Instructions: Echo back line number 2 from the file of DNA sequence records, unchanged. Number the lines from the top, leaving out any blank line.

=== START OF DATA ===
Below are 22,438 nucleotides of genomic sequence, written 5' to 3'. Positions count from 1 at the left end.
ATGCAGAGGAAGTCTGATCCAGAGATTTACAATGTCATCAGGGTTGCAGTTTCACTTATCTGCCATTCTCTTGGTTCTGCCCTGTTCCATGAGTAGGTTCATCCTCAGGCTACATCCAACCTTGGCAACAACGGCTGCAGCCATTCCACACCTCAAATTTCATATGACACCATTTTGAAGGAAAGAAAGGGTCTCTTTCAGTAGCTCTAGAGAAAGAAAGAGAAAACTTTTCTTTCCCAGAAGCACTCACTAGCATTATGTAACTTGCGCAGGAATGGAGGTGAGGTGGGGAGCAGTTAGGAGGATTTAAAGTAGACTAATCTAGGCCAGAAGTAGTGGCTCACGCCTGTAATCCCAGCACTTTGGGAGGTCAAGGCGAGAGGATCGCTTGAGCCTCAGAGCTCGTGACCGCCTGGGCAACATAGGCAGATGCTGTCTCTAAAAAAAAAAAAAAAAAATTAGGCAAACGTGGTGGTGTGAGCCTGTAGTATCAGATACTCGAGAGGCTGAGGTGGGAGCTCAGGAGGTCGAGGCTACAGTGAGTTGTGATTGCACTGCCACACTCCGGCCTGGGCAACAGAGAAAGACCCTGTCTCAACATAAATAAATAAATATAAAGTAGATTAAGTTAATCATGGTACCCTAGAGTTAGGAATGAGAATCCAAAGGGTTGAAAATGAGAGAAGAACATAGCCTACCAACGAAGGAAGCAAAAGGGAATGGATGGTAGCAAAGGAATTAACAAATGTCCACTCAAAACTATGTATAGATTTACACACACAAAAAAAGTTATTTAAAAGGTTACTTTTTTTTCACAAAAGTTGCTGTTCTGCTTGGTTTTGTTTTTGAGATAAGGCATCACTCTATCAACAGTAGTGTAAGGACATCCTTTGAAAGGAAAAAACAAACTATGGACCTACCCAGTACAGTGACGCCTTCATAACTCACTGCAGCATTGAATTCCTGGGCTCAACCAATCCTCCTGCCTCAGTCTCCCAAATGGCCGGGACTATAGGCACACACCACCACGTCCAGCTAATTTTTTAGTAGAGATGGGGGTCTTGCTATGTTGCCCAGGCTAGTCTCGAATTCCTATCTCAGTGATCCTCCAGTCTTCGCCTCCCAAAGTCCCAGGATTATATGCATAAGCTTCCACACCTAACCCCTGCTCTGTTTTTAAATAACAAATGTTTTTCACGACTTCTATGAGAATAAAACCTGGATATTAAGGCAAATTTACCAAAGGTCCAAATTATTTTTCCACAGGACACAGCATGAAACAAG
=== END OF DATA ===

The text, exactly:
ATGCAGAGGAAGTCTGATCCAGAGATTTACAATGTCATCAGGGTTGCAGTTTCACTTATCTGCCATTCTCTTGGTTCTGCCCTGTTCCATGAGTAGGTTCATCCTCAGGCTACATCCAACCTTGGCAACAACGGCTGCAGCCATTCCACACCTCAAATTTCATATGACACCATTTTGAAGGAAAGAAAGGGTCTCTTTCAGTAGCTCTAGAGAAAGAAAGAGAAAACTTTTCTTTCCCAGAAGCACTCACTAGCATTATGTAACTTGCGCAGGAATGGAGGTGAGGTGGGGAGCAGTTAGGAGGATTTAAAGTAGACTAATCTAGGCCAGAAGTAGTGGCTCACGCCTGTAATCCCAGCACTTTGGGAGGTCAAGGCGAGAGGATCGCTTGAGCCTCAGAGCTCGTGACCGCCTGGGCAACATAGGCAGATGCTGTCTCTAAAAAAAAAAAAAAAAAATTAGGCAAACGTGGTGGTGTGAGCCTGTAGTATCAGATACTCGAGAGGCTGAGGTGGGAGCTCAGGAGGTCGAGGCTACAGTGAGTTGTGATTGCACTGCCACACTCCGGCCTGGGCAACAGAGAAAGACCCTGTCTCAACATAAATAAATAAATATAAAGTAGATTAAGTTAATCATGGTACCCTAGAGTTAGGAATGAGAATCCAAAGGGTTGAAAATGAGAGAAGAACATAGCCTACCAACGAAGGAAGCAAAAGGGAATGGATGGTAGCAAAGGAATTAACAAATGTCCACTCAAAACTATGTATAGATTTACACACACAAAAAAAGTTATTTAAAAGGTTACTTTTTTTTCACAAAAGTTGCTGTTCTGCTTGGTTTTGTTTTTGAGATAAGGCATCACTCTATCAACAGTAGTGTAAGGACATCCTTTGAAAGGAAAAAACAAACTATGGACCTACCCAGTACAGTGACGCCTTCATAACTCACTGCAGCATTGAATTCCTGGGCTCAACCAATCCTCCTGCCTCAGTCTCCCAAATGGCCGGGACTATAGGCACACACCACCACGTCCAGCTAATTTTTTAGTAGAGATGGGGGTCTTGCTATGTTGCCCAGGCTAGTCTCGAATTCCTATCTCAGTGATCCTCCAGTCTTCGCCTCCCAAAGTCCCAGGATTATATGCATAAGCTTCCACACCTAACCCCTGCTCTGTTTTTAAATAACAAATGTTTTTCACGACTTCTATGAGAATAAAACCTGGATATTAAGGCAAATTTACCAAAGGTCCAAATTATTTTTCCACAGGACACAGCATGAAACAAG